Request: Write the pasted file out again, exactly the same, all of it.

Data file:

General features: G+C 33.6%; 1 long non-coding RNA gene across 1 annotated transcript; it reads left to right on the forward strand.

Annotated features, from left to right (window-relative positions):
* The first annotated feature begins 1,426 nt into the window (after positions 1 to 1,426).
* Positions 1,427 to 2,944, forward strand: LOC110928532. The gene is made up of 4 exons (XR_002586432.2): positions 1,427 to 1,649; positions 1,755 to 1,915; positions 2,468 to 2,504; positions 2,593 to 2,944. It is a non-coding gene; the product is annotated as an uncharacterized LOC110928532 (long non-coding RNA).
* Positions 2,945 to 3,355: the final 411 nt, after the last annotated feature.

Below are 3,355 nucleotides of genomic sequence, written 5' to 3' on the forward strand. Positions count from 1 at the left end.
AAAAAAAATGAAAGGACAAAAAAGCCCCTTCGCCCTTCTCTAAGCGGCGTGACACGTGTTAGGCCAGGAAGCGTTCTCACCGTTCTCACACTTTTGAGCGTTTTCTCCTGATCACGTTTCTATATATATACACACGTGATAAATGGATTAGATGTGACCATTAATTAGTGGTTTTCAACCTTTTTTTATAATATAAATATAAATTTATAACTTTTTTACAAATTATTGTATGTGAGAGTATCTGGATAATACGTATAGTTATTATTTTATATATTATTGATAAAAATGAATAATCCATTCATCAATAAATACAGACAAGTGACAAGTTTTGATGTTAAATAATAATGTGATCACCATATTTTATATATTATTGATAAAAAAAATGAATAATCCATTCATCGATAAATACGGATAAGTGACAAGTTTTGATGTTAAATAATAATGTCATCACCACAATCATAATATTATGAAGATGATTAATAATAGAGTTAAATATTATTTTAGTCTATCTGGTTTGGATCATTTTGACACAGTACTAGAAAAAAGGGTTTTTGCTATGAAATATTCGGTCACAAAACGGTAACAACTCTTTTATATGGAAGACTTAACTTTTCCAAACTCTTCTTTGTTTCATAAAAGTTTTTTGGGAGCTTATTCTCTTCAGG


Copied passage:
General features: G+C 33.6%; 1 long non-coding RNA gene across 1 annotated transcript; it reads left to right on the forward strand.

Annotated features, from left to right (window-relative positions):
* The first annotated feature begins 1,426 nt into the window (after positions 1 to 1,426).
* Positions 1,427 to 2,944, forward strand: LOC110928532. The gene is made up of 4 exons (XR_002586432.2): positions 1,427 to 1,649; positions 1,755 to 1,915; positions 2,468 to 2,504; positions 2,593 to 2,944. It is a non-coding gene; the product is annotated as an uncharacterized LOC110928532 (long non-coding RNA).
* Positions 2,945 to 3,355: the final 411 nt, after the last annotated feature.

Below are 3,355 nucleotides of genomic sequence, written 5' to 3' on the forward strand. Positions count from 1 at the left end.
AAAAAAAATGAAAGGACAAAAAAGCCCCTTCGCCCTTCTCTAAGCGGCGTGACACGTGTTAGGCCAGGAAGCGTTCTCACCGTTCTCACACTTTTGAGCGTTTTCTCCTGATCACGTTTCTATATATATACACACGTGATAAATGGATTAGATGTGACCATTAATTAGTGGTTTTCAACCTTTTTTTATAATATAAATATAAATTTATAACTTTTTTACAAATTATTGTATGTGAGAGTATCTGGATAATACGTATAGTTATTATTTTATATATTATTGATAAAAATGAATAATCCATTCATCAATAAATACAGACAAGTGACAAGTTTTGATGTTAAATAATAATGTGATCACCATATTTTATATATTATTGATAAAAAAAATGAATAATCCATTCATCGATAAATACGGATAAGTGACAAGTTTTGATGTTAAATAATAATGTCATCACCACAATCATAATATTATGAAGATGATTAATAATAGAGTTAAATATTATTTTAGTCTATCTGGTTTGGATCATTTTGACACAGTACTAGAAAAAAGGGTTTTTGCTATGAAATATTCGGTCACAAAACGGTAACAACTCTTTTATATGGAAGACTTAACTTTTCCAAACTCTTCTTTGTTTCATAAAAGTTTTTTGGGAGCTTATTCTCTTCAGG